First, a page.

When I set up this blog, I imagined its main focus would be my artwork. I admire artists, regardless of their medium, who can return to a blog almost day after day to showcase their new creations, or a work in progress. This does not seem to be my pace however.
While it is true that I spend the greater part of each day writing, I do manage to set aside at least three hours a day, or rather a night, for whatever art project is in motion at the time. I hear myself say these words, “whatever art project,” and this alone seems to highlight my own quirky style. The words “spur of the moment” would fit as well. I do not have the notion of grand projects to envision and complete over time with perfect and unrelenting focus. In a word, I think it is clear by now that I get distracted when it comes to art. Some ideas, and the supplies to bring them to life, can sit on a shelf for months, even years, before I feel moved and ready to tackle them. Then, sudden inspiration can land me sitting on the flour with a project for 12 hours straight until it looks and feels right. This is what happened with Roderick’s plane.
He built this in the 90’s. I did not even know it existed until after he passed away and his sister informed me that she had it stashed away somewhere and would retrieve it for me to have, if I wished. So within a short while it hung in my bedroom, and it bugged me, somehow.
It bugged me that Roderick had put much creative energy into building it and now it sat against a wall, motionless, meaningless even. And to be honest, the yellow spot it added to my space did not suit my eye. So I added a makeshift nose, and a patch or two of the fashion paper I normally use when I make gift boxes, lest I deface Roderick’s work by doing anything more than that.
Meanwhile, the mood to trim down my belongings struck me, almost to the point of being obsessive, I will admit. Ever since we had a flood – was it two or three years ago? – I have this unshakable notion that I want all of my most cherished belongings to fit in one travel bag. My first step was to let go of the ashes. Roderick does not belong in a container on a shelf, after all. The next step has been things. The plane suddenly appeared on that list, spontaneously, perhaps inevitably.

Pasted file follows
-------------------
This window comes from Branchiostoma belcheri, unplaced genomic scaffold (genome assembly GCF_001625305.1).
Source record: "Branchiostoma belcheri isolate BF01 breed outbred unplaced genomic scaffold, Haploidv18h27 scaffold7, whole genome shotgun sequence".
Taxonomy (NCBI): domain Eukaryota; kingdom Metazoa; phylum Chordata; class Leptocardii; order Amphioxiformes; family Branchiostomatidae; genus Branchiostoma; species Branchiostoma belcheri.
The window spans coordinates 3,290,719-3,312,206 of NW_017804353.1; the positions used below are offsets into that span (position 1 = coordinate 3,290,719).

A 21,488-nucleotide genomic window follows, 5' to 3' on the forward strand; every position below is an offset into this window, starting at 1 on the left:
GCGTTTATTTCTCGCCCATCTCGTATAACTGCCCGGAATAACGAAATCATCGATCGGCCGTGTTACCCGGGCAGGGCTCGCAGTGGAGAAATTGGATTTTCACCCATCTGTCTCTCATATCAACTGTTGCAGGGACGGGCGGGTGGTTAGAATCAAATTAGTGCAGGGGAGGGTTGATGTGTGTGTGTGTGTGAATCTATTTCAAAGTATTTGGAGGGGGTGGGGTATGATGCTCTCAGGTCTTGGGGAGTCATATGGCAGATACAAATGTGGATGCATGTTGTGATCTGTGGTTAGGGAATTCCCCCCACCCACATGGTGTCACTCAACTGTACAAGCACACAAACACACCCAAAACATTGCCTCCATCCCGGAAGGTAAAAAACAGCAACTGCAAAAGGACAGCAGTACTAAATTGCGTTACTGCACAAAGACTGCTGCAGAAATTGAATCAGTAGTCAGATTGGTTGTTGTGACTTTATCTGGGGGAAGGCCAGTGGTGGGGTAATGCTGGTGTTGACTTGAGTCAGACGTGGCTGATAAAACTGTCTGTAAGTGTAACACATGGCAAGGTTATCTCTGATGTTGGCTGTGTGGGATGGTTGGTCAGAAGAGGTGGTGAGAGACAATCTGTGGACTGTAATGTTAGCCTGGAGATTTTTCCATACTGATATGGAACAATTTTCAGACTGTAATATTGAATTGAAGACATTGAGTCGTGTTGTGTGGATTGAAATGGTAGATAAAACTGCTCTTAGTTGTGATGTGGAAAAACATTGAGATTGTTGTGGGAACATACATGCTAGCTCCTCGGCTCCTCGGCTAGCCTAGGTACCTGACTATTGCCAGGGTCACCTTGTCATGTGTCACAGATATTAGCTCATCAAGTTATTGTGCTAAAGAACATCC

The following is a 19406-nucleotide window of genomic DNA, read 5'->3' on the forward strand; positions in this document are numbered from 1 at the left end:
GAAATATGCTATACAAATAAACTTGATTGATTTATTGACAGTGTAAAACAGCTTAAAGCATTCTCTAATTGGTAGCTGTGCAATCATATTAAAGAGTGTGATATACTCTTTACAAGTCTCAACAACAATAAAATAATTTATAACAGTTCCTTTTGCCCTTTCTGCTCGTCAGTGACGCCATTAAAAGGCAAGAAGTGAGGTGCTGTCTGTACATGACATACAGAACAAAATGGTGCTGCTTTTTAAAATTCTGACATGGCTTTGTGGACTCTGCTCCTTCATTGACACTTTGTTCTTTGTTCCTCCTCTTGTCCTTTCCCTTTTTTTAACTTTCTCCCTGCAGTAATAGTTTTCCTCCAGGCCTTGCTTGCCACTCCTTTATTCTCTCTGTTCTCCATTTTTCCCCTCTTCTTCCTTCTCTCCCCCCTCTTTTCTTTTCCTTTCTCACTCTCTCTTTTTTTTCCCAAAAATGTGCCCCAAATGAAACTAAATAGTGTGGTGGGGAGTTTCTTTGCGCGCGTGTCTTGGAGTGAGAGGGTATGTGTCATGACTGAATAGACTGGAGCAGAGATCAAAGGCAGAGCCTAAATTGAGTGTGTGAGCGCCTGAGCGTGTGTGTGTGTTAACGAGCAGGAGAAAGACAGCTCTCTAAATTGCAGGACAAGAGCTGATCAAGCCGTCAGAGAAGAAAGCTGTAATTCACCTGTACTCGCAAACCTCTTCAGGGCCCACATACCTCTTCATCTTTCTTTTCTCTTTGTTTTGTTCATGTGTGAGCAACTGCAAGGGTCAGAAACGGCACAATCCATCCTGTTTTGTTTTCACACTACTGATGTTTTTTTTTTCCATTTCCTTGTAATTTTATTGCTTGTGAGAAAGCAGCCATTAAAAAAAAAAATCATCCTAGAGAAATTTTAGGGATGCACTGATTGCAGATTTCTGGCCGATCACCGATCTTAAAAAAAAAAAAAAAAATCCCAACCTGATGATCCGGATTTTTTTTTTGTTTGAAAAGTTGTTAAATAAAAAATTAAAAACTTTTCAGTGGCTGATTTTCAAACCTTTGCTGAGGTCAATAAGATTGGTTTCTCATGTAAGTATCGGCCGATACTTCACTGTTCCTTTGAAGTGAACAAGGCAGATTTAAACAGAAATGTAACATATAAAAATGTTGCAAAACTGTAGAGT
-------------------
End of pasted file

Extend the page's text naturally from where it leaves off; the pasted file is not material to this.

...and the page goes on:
At first I thought I’d sell it, feeling it might be offensive to Roderick that I give away something he had made from scratch, but then I realized that he would have given it away. In fact, if there is one thing I should have learned from him, it is detachment. He was not attached to things. He even gave away his car, years ago, to someone who needed it more than he did at that moment.
So I decided to give the plane away. This, somehow, inspired me to give it a new skin. I no longer felt like this would deface Roderick’s work at this point. The moment I understood that he would gladly give it away, that plane took on a new, playful spirit, as if this act of letting go had suddenly restored its soaring ability.
Today, Roderick’s plane went to its new home, with Crystal Porter. She took it to her school across the street, which is named after her grandmother, The Mary Elizabeth School. This is so perfect and if it is true that objects can serve as occasional beacons for spirits returning to visit for a moment, then Roderick can enjoy youth and health and playfulness where little children gather to learn, carefree, beneath the wings he built. This, I think, honors him far more than if I had held on to the plane on my simple wall, like I had held on to his ashes on a shelf.
Thank you, Crystal.
PS: As for fitting all cherished belongings in one travel bag… mission accomplished also, or rather all necessities plus room to spare for cherished things of reasonable proportions.